Nano Research

Article Title

Li2SnO3 branched nano- and microstructures with intense and broadband white-light emission


lithium oxides, white light emitters, nanostructures, luminescence


Exploiting the synergy between microstructure, morphology and dimensions by suitable nanomaterial engineering, can effectively upgrade the physical properties and material performances. Li2SnO3 elongated nano- and microstructures in form of belts, wires, rods and branched structures have been fabricated by a vapor-solid method at temperatures ranging from 700 to 900 °C using metallic Sn and Li2CO3 as precursors. The achievement of these new morphologies can face challenging applications for Li2SnO3, not only in the field of energy storage, but also as building blocks in optoelectronic devices. The micro- and nanostructures grown at 700 and 800 °C correspond to monoclinic Li2SnO3, while at 900 °C complex Li2SnO3/SnO2 core-shell microstructures are grown, as confirmed by X-ray diffraction and Raman spectroscopy. Transmission electron microscopy reveals structural disorder related to stacking faults in some of the branched structures, which is associated with the presence of the low-temperature phase of Li2SnO3. The luminescent response of these structures is dominated by intense emissions at 2, 2.5 and 3 eV, almost completely covering the whole range of the visible light spectrum. As a result, white-light emission is obtained without the need of phosphors or complex quantum well heterostructures. Enhanced functionality in applications such as in light-emitting devices could be exploited based on the high luminescence intensity observed in some of the analysed Li2SnO3 structures.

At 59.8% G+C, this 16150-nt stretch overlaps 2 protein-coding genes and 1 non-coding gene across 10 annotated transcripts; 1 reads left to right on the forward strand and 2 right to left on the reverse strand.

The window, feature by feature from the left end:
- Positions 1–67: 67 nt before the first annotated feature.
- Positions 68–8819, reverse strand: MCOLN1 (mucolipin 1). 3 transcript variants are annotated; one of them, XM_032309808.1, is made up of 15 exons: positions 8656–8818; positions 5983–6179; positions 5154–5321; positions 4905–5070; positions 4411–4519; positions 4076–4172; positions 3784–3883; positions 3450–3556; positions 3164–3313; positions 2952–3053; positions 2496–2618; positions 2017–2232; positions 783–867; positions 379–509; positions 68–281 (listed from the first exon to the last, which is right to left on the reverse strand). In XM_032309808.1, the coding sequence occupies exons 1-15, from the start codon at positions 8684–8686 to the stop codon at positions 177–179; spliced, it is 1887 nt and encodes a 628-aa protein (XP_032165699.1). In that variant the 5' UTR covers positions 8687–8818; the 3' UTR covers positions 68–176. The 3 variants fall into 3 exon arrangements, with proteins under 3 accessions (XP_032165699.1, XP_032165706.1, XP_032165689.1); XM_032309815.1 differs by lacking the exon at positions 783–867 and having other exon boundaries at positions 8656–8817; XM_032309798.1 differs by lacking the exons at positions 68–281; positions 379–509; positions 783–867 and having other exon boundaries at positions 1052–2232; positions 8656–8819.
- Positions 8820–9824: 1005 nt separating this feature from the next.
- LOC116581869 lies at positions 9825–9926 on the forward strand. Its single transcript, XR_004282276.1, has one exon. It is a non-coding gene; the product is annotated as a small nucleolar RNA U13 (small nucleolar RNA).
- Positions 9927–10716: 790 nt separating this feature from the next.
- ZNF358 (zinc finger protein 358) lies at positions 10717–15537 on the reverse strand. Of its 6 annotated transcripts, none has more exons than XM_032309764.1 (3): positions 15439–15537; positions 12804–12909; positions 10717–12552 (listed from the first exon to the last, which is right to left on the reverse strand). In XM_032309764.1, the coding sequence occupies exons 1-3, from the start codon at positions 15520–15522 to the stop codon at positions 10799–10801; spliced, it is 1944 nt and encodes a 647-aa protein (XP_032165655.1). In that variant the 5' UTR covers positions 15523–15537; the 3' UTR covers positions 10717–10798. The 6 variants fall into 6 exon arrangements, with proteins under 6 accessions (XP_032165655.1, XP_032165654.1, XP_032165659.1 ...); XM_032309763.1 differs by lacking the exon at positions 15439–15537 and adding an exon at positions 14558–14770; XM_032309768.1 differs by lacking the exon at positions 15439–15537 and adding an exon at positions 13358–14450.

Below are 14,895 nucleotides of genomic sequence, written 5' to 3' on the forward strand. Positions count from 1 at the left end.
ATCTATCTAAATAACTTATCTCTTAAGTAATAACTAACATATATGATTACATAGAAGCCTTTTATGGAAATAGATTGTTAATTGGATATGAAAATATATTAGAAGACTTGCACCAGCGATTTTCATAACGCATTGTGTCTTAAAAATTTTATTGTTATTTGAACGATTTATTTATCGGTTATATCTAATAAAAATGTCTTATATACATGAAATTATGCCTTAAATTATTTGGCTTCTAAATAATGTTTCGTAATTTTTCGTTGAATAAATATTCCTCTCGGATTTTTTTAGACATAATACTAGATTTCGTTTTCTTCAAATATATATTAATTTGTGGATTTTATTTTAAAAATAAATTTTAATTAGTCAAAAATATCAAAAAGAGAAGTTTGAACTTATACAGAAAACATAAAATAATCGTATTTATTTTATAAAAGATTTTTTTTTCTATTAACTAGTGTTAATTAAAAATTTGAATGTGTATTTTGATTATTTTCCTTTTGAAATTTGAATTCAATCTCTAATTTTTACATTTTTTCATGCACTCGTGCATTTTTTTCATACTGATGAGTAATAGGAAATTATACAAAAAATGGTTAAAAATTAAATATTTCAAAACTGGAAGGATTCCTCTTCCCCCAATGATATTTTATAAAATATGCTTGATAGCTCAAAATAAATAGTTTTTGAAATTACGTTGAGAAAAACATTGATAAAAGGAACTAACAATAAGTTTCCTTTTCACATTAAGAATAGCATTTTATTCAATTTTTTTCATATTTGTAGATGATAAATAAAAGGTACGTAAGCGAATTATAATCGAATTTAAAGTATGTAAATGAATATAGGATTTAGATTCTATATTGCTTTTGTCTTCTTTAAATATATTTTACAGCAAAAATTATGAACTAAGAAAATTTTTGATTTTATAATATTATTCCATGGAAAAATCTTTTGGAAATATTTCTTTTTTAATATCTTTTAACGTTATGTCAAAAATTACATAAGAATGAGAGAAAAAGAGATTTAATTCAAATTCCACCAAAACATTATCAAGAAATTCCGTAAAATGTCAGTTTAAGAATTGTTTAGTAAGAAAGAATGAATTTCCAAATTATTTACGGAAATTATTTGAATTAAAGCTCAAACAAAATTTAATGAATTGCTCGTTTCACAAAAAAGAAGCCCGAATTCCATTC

Graphical Abstract


Tsinghua University Press